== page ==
System IO Benchmarks
Diskbench USB 3.0:
The M.2 slot on the X99 WS-E/10G is a 4x PCI-E 2.0 based one and the results highlight this hardware difference between the X99 WS-E/10G and the boards with less bandwidth. Performance through both front USB 3.0 headers was very similar so I averaged their results and the resulting score makes this the fastest USB 3.0 score I have seen so far.
ixChariot Network Throughput:
It is quite awesome to see close to 10,000 Mbit/s (10Gbits), the X540 controller is very nice and should be able to handle high throughput well.
Audio RMAA 5.5:
I disable all audio features set the correct bitrates and then test the audio with a loopback test.
Sound Judgment by Ear: Very Good.
There are 5 ratings for audio: 1. Problems, 2. Okay, 3. Acceptable, 4. Very good, 5. Excellent
Temperature and Power Consumption
System power usage is measured at the AC/DC PSU (the Corsair AX1200i) which I have connected to another system to measure the test system and as a backup I have a wall meter to verify. The CPU power is measured through the 8-pin connect which is hooked up to a hall effect IC which measures current and puts out a voltage in proportion to the current. That voltage is logged by a National Instruments ADC which logs the DC voltage level, which I then convert into current.
Note on Thermal Images: In the temperature section, we use our Seek thermal imaging camera to capture the surface temperatures of major components on the board; I look at the VRM and then all other things that light up the screen. If there is something to worry about then I will state it, otherwise I will just show the hotter running parts of the board for fun. Unless some component is over 80-90C then there really isn't anything to worry about.
All systems will act differently, so I will look for commonalities, such as how far from the VRM the heat spreads through the PCB and the difference in temperature between the PCB and the chokes. Keep in mind that the majority of the heat from the VRM goes into the PCB as it is a giant soldered on copper heat sink.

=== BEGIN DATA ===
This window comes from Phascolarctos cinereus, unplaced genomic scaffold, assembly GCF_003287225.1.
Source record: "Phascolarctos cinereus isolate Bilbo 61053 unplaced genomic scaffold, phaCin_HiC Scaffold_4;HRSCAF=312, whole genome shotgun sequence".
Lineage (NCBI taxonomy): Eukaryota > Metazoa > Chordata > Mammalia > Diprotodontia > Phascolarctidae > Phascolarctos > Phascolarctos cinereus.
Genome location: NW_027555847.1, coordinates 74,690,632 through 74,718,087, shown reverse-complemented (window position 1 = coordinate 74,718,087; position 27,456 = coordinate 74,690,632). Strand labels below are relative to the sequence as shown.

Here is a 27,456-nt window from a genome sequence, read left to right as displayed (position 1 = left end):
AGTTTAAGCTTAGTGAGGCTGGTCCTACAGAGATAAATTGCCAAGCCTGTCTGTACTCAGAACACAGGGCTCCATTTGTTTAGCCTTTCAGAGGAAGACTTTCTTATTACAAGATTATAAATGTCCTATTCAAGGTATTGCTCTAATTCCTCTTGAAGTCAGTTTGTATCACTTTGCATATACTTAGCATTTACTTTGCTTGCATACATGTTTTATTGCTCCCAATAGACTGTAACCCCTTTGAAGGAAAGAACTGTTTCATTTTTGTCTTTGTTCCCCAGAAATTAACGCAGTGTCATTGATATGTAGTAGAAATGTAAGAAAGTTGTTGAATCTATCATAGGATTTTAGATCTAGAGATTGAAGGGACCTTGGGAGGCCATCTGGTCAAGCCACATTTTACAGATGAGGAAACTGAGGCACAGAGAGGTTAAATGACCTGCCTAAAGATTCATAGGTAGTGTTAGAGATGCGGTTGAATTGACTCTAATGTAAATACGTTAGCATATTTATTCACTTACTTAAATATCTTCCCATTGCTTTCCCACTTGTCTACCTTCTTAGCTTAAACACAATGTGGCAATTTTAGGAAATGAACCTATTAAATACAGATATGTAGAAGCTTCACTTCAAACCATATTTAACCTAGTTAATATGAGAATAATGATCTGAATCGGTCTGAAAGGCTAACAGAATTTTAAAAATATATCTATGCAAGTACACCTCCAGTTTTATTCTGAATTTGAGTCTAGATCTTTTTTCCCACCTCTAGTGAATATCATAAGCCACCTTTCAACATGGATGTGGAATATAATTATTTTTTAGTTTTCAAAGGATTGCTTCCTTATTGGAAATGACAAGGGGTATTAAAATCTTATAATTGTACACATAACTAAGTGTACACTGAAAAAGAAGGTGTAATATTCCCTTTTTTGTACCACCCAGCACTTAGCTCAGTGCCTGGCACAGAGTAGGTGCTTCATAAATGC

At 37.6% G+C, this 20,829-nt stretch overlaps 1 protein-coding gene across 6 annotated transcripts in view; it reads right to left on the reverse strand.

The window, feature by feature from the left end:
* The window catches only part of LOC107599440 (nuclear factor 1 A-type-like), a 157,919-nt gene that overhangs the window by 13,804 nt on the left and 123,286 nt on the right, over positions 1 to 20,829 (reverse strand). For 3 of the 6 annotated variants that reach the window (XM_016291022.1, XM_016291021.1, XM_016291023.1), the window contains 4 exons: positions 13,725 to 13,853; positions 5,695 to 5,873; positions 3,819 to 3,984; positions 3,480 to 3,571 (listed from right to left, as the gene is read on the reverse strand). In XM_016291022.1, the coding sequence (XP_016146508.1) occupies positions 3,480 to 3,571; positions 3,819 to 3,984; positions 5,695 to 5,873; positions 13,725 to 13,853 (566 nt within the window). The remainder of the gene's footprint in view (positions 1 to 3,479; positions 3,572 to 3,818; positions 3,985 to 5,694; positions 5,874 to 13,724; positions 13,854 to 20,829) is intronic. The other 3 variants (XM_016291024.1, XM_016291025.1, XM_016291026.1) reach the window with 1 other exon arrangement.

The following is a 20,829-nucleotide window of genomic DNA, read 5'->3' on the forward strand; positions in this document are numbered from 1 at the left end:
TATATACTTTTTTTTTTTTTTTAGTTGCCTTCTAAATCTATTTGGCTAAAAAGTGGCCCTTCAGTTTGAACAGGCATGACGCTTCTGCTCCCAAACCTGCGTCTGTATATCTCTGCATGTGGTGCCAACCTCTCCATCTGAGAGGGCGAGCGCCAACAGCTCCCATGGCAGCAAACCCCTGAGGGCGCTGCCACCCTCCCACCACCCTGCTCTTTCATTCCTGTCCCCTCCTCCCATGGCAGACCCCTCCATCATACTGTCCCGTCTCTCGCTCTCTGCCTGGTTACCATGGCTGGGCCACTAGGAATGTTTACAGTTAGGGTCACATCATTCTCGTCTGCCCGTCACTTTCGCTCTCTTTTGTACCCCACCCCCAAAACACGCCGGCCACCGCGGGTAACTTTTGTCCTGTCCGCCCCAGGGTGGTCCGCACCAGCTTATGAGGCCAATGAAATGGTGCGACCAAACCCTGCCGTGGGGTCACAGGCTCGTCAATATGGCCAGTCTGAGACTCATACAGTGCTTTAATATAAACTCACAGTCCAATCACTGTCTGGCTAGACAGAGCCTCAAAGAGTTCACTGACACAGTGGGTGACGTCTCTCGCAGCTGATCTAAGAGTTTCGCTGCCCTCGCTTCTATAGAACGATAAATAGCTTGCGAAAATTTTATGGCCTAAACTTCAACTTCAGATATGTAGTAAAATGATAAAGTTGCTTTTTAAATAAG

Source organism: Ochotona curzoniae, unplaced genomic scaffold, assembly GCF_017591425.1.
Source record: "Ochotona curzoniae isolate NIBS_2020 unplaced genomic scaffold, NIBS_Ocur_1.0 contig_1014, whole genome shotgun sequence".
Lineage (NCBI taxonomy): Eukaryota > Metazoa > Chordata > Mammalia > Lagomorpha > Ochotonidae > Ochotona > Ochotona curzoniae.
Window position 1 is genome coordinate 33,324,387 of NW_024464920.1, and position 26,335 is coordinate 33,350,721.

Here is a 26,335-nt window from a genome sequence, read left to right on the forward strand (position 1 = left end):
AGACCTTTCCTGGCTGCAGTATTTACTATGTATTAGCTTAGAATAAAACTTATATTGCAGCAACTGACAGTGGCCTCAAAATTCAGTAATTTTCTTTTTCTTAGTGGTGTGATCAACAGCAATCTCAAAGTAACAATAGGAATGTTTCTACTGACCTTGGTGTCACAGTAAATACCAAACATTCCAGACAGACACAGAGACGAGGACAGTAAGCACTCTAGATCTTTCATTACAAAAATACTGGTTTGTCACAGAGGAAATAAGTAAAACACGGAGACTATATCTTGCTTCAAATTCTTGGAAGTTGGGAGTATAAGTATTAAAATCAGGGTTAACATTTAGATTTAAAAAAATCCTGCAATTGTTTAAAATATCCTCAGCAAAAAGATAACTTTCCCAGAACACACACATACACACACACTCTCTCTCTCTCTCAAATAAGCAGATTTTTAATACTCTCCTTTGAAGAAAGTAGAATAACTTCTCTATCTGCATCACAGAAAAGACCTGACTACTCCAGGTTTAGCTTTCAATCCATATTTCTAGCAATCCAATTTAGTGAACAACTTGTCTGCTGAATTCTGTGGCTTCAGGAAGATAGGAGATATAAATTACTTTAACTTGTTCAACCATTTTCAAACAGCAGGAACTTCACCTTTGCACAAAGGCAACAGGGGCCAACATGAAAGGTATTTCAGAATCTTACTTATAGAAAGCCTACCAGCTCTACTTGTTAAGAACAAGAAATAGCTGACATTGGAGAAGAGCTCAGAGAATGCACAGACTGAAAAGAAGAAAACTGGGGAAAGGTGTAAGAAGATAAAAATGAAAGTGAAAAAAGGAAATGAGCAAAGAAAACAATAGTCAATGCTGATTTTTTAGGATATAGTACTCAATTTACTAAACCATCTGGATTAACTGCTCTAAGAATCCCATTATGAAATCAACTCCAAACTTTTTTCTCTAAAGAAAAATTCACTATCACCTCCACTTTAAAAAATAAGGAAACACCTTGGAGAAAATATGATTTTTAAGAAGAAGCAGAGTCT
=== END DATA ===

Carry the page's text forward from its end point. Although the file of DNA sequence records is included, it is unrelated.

These were taken at stock speeds, on the left while idle and on the right while loaded. Notice how warm the X540 makes the heat sink.
These are the images of the VRM up close in idle conditions at stock, notice only 2 phases are lit! That is great power saving technology in action. The picture on the right is of the back of the board, notice the warm spots are from the right side of the image, near the rear IO, this is where the X540 is.
These images are during full load at stock clocks. While there are more phases on, either the heat hasn't spread to the rest of the phases or the PWM has decided that it only needs to use 6 phases instead of 12, the center 6 seem to be activated and 3 of the doublers/dual drivers in the back seem to be activated. This is very interesting, as the VRM isn't being stressed enough to activate all phases yet.
These pictures were taken at 4.5GHz full load. These temperatures are in the mid-50s which is on the cool side for VRM temperatures at this type of load. The fact is that the X540 is adding heat to the VRM heat sink, and this VRM is looking to be very strong.
The ASRock X99 WS-E/10G is a stunner. Not only does it perform as described, it does so with grace.
Not once did I have any weird issue, even with all the complex circuitry on the board, everything worked as it should. BIOS had no major issues, and overclocking was very easy through the UEFI.
The 10G NIC actually performed at 10G speeds which is something I have never seen a consumer board do, let alone one that can overclock! The X540 and the pair of PEX8747s don't come without added cost, both of them heat the system and use more power. However, that is expected, and ASRock has designed this board so that the system can still be overclocked, just as if it was a normal X99 motherboard.
The one huge downside to this board is its cost. At $670, this is the most expensive X99 motherboard. However, with that price comes features you cannot get in one package from any other board. The 10G NIC alone will cost you anywhere from $300-$500. A motherboard with dual PEX8747 and the same quality will cost you around $400-$500. Having the 10G NIC not take up any PCI-E slots so you can use 4-GPUs is priceless.
While the X99 WS-E/10G is one of the most expensive X99 motherboards, I don't think there is another motherboard with as many features so perfectly implemented. As long as price is no issue, I highly recommend the X99 WS-E/10G to anyone looking for a workstation motherboard with overclocking capabilities, 10Gbit LAN, and 4-way GPU capabilities in an easy to use and dependable package.
|Performance (including Overclocking)||95%|
|Quality including Design and Build||95%|
|Bundle and Packaging||91%|
|Value for Money||89%|
The Bottom Line: As long as price is no issue, I highly recommend the ASRock X99 WS-E/10G to anyone looking for a solid workstation motherboard with overclocking capabilities, 10Gbit LAN, and 4-way GPU capabilities in an easy to use and dependable package.